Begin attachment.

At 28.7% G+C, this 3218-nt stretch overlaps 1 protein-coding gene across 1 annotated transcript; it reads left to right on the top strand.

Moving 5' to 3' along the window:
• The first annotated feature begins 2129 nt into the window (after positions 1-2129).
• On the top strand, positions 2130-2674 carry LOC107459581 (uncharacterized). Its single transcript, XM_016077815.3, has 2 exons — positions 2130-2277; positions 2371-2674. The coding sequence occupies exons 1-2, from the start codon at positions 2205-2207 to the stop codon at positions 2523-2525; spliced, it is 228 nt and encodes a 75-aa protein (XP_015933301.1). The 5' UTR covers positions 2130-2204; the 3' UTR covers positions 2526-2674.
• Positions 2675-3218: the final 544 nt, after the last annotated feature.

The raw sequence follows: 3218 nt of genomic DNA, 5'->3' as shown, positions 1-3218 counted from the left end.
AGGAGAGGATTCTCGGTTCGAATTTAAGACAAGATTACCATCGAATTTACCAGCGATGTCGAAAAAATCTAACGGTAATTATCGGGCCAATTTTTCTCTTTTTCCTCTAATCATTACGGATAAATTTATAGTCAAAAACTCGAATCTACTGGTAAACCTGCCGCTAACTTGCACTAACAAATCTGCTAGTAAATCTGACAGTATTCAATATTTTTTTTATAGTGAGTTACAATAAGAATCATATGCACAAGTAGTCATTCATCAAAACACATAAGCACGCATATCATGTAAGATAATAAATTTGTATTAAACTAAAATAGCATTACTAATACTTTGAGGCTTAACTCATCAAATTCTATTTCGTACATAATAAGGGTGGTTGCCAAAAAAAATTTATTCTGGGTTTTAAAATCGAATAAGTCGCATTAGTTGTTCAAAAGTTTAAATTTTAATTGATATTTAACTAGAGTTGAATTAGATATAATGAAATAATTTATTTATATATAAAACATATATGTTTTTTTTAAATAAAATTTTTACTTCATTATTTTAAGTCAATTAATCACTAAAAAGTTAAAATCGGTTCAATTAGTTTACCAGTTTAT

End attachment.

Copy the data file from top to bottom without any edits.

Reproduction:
At 28.7% G+C, this 3218-nt stretch overlaps 1 protein-coding gene across 1 annotated transcript; it reads left to right on the top strand.

Moving 5' to 3' along the window:
• The first annotated feature begins 2129 nt into the window (after positions 1-2129).
• On the top strand, positions 2130-2674 carry LOC107459581 (uncharacterized). Its single transcript, XM_016077815.3, has 2 exons — positions 2130-2277; positions 2371-2674. The coding sequence occupies exons 1-2, from the start codon at positions 2205-2207 to the stop codon at positions 2523-2525; spliced, it is 228 nt and encodes a 75-aa protein (XP_015933301.1). The 5' UTR covers positions 2130-2204; the 3' UTR covers positions 2526-2674.
• Positions 2675-3218: the final 544 nt, after the last annotated feature.

The raw sequence follows: 3218 nt of genomic DNA, 5'->3' as shown, positions 1-3218 counted from the left end.
AGGAGAGGATTCTCGGTTCGAATTTAAGACAAGATTACCATCGAATTTACCAGCGATGTCGAAAAAATCTAACGGTAATTATCGGGCCAATTTTTCTCTTTTTCCTCTAATCATTACGGATAAATTTATAGTCAAAAACTCGAATCTACTGGTAAACCTGCCGCTAACTTGCACTAACAAATCTGCTAGTAAATCTGACAGTATTCAATATTTTTTTTATAGTGAGTTACAATAAGAATCATATGCACAAGTAGTCATTCATCAAAACACATAAGCACGCATATCATGTAAGATAATAAATTTGTATTAAACTAAAATAGCATTACTAATACTTTGAGGCTTAACTCATCAAATTCTATTTCGTACATAATAAGGGTGGTTGCCAAAAAAAATTTATTCTGGGTTTTAAAATCGAATAAGTCGCATTAGTTGTTCAAAAGTTTAAATTTTAATTGATATTTAACTAGAGTTGAATTAGATATAATGAAATAATTTATTTATATATAAAACATATATGTTTTTTTTAAATAAAATTTTTACTTCATTATTTTAAGTCAATTAATCACTAAAAAGTTAAAATCGGTTCAATTAGTTTACCAGTTTAT